Last week was the Winter Biannual Bibliothon, a reading challenge in which the goal is to read as many books as you can in seven days. The readathon also consists of a few social media challenges, which I didn’t take part in, and some reading ones, which I did. You can find the list of reading challenges and the books I chose for them in my bibliothon TBR post.
In total, I managed to complete six of the seven reading challenges with ‘Read a book under 200 pages’ being the only one I did not quite manage, despite it being one of the ones which should have been easier to complete. Most of the challenges were achieved by doubling up as well. While I did manage to start six books during the bibliothon week, I was only able to finish four of them, mini-reviews for which are below.
I thoroughly enjoyed the week and the fact it gave me a chance to pick up books I probably would not have read otherwise. On the whole I stuck to my TBR, only swapping out The Winner’s Curse for Before the Devil Breaks You as my sequel as I wanted an audiobook for the week. This ended up being for the best as Before the Devil Breaks You ended up being one of my favourite books of the bibliothon. I cannot wait until the next readathon, be it the Biannual Bibliothon or otherwise.
Now, onto the books I read and finished. For reference, the way I rate is as follows:
1-Unable to Finish ; 2-Did not enjoy ; 3-Liked ; 4-Really Liked ; 5-Loved
Alice’s Adventures in Wonderland and Through the Looking Glass by Lewis Carroll
My first book of the Winter Biannual Bibliothon was the Penguin Clothbound Classics edition of Alice’s Adventures in Wonderland and Through the Looking Glass, both of which were including in this binding (the binding also included a rather-long introduction and the original manuscript version of Alice’s Adventure’s Under Ground, neither of which I read). I had not actually read any print versions of this book prior to the bibliothon so going into the Alice stories were an adventure. They were as barmy as I expected, with a lot of nostalgic familiarity with relation to the various adaptions and retellings I have seen and read. It was a fun book and it’s easy to see why it’s so debated with regards to meaning – I’m half-tempted to read it again to see what more I can uncover from it!
Challenge: Read a Book That Was Mentioned in Another Book/Movie/Show
Pages Read: 242
Otherworld by Jason Segel and Kirsten Miller
Otherworld was the group book for the bibliothon and was also my second read of the week. The book is set in a world where virtual reality is at the forefront of gaming and technology; the graphics are almost life-like and players spent hours inside the game. Behind that though a new technology is being developed, one which puts your very life on the line as you play. I did not know what to expect going into Otherworld but, on the whole, I’m pretty pleased with the story I got. It was fast-paced with regular developments to the stakes and to the world itself as we discover what is going on alongside Simon, the main character, as he tries to find his best friend who is trapped in the VR world. Unfortunately, the story is heavily let down by the fact Simon is simply so unlikeable that I ended up not really caring for him at all, and the other characters were not developed enough to counteract that. There were also a couple of points where the story felt confused. On the whole, however, it was a fun, gripping read that explored the terrifying potential of virtual reality, it is just unfortunate about the characters.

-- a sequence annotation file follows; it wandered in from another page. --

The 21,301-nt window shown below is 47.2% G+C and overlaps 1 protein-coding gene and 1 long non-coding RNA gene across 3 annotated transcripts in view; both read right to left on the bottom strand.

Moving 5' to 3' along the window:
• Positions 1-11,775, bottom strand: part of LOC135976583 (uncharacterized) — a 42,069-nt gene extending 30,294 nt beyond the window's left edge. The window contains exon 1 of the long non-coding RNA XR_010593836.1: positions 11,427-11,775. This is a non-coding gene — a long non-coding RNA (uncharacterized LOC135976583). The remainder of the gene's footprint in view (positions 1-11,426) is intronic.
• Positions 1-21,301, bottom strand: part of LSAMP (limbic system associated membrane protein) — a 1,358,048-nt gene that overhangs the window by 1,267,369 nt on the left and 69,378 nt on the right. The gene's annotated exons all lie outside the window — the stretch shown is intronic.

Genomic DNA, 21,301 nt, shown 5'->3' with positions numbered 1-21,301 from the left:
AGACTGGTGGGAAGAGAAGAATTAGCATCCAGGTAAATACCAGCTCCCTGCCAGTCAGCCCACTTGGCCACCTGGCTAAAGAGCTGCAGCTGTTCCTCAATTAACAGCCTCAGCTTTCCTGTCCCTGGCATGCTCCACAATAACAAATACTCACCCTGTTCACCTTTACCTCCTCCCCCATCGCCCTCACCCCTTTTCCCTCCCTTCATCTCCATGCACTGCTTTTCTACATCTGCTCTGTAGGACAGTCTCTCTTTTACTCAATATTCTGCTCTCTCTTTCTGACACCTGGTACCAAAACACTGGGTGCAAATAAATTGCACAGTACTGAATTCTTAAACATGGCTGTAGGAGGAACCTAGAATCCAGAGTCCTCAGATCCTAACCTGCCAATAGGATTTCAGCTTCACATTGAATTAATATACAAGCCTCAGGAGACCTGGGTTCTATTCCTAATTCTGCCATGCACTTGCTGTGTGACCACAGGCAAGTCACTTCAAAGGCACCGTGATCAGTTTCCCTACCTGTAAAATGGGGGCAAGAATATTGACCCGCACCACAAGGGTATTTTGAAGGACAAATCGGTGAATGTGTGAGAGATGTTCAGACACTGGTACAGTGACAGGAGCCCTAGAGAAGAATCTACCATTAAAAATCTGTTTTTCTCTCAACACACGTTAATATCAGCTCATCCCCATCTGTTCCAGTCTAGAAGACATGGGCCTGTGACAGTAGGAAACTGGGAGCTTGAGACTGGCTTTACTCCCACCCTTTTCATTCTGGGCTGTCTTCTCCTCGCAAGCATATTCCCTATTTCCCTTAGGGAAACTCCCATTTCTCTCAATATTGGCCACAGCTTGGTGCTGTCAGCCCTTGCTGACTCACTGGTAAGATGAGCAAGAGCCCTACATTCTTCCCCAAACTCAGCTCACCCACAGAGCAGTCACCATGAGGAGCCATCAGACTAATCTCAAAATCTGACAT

Challenge: Read the Group Book and Read a Book You’ve Never Heard of Before
Pages Read: 355
Nation by Terry Pratchett
Prior to picking up Nation, I had not read any of Terry Pratchett’s books which were not set in the Discworld. As such, I went in not really knowing what to expect. What I got was something magical. Nation is a children’s book, but it can easily be read by any adult and it would be a rare adult who read this book and did not get anything from it. Nation is an exploration of identity, belief and what it is that makes a nation. It follows Mau who returns to his homeland to find it demolished by a tsunami. Slowly, he starts rebuilding with the help of Daphne, a girl ship-wrecked in the same tsunami. Of course, this book is written in Pratchett’s usual wacky style, which only makes the story even more delightful.
Challenge: Read a Backlist Title
Pages Read: 410
Before the Devil Breaks You by Libba Bray (narrated by January LaVoy)
One of my favourite series is The Diviners by Libba Bray – it is fun, spooky and completely gripping. When I found out that the third book in the series was out, I immediately downloaded the audiobook and it was everything I could hope it could be. I loved being back with the Diviners, despite them being put through so much in this novel. Bray does not hold back at all, and each of our favourites ends up with challenges to face. Numerous topics are tackled in this book as well, including sexual assault, racism and politics. January LaVoy is a fantastic narrator and I cannot imagine this series being read by anyone else; there is enthusiasm in her narration while also capturing the tone of every scene perfectly. This book would have received 5 stars if not for three reasons: for the most part I found Mabel’s story line a little dull, it did feel more of a set up to the final book than a contained story and there were too many epilogues for my liking. None of those, however, will do anything in the slightest to stop me from reading the fourth book. If you haven’t read this series, I highly recommend it, especially if you’re into historical fiction (this is set in the 20s) with a strong supernatural flare.
Challenge: Read a Sequel and Read a Book About Mental Illness
Length: 21 hours and 26 minutes
Pages Read: 552 pages